Hundreds of new UFO-type sightings reported in 18 months, intel report says
Stars and Stripes January 12, 2023
WASHINGTON — There have been hundreds of new reports of unidentified aerial phenomena — the government’s term for UFO-type sightings — and many of them remain unexplained, according to a new intelligence report.
The Office of the Director of National Intelligence issued the report Thursday and sent the classified version to Congress. The unclassified 11-page version notes roughly 350 new UAP sightings from March 2021 to Sept. 1, 2022.
The intelligence agency is required by law to produce the UAP report, and the Pentagon’s All-Domain Anomaly Resolution Office is tasked with investigating the sightings.
The AARO determined 163 of the new sightings appeared to involve balloons or balloon-like entities, according to the report. About two dozen appeared to be drone or drone-like vehicles, and a handful of others appeared to be “clutter.”
The Pentagon office is putting more effort into studying the other 171 reported sightings for which investigators have no preliminary explanation, the report states.
“The majority of new UAP reporting originates from U.S. Navy and U.S. Air Force aviators and operators who witnessed UAP during the course of their operational duties,” the report states. “Regardless of the collection or reporting method, many reports lack enough detailed data to enable attribution of UAP with high certainty.”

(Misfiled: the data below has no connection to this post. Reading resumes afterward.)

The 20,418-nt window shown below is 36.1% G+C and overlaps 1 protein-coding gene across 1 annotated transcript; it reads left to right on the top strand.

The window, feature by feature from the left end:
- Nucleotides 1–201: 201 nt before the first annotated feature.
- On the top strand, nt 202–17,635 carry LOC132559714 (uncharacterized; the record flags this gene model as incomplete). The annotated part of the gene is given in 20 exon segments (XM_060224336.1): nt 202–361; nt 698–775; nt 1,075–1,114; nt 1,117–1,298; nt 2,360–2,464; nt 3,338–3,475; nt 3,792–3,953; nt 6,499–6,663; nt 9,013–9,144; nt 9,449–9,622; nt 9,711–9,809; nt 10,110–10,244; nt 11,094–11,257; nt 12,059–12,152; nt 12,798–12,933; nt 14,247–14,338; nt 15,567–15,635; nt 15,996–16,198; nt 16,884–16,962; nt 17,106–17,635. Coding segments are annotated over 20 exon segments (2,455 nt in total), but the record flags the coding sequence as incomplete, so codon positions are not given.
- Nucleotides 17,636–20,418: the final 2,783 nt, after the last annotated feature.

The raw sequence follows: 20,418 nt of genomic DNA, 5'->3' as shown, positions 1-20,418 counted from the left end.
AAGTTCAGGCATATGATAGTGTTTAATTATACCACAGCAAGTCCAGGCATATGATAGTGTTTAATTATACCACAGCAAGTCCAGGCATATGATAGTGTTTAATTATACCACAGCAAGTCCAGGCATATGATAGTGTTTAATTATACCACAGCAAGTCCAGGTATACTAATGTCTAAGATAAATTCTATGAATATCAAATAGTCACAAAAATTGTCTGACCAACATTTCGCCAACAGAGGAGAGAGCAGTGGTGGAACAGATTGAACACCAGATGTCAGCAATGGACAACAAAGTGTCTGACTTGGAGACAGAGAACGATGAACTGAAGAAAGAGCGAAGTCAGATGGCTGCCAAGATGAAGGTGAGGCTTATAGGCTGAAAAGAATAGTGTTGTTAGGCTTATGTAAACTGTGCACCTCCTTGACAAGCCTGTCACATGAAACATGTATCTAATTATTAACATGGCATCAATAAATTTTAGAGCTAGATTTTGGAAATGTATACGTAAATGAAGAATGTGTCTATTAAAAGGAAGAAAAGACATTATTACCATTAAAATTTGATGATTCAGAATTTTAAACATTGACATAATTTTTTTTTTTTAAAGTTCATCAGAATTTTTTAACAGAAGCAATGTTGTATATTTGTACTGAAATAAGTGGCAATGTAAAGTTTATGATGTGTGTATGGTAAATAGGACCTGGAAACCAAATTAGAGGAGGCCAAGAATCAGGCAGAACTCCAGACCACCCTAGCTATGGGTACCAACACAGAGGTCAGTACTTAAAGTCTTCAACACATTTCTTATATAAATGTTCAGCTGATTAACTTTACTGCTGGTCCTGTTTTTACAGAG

In 2020, the Pentagon created a task force to study mysterious aerial phenomena reported by military personnel. With a dedicated team now available to study strange flying objects, it was expected the government would receive many more UAP sightings — an expectation confirmed by Thursday’s report.
In early 2021, for example, the national intelligence office said there had been just 144 sightings reported in the previous 17 years. Some of the reported sightings have been captured on video, including three from the Navy that were declassified in early 2020.
Thursday’s assessment found none of the sightings have yielded evidence or indications of extraterrestrial life — but one of the ongoing concerns, it notes, is that the unexplained objects might still be dangerous.
“UAP events continue to occur in restricted or sensitive airspace, highlighting possible concerns for safety of flight or adversary collection activity,” the report states. “This may result from a collection bias due to the number of active aircraft and sensors, combined with focused attention and guidance to report anomalies.”
The report underscores that some of the sensitive areas tied to the sightings include nuclear power plants and military depots where nuclear weapons are possibly stored.
“Analyzing and understanding the potential threats posed by UAP is an ongoing collaborative effort,” Air Force Brig. Gen. Pat Ryder, the Pentagon’s top spokesman, said in a statement. “The safety of our service personnel, our bases and installations, and the protection of U.S. operations security on land, in the skies, seas, and space are paramount. We take reports of incursions into our designated space, land, sea, or airspaces seriously and examine each one.”
The study concludes greater awareness for UAPs will continue to produce more sightings and government agencies will have to try to determine what they are and where they came from.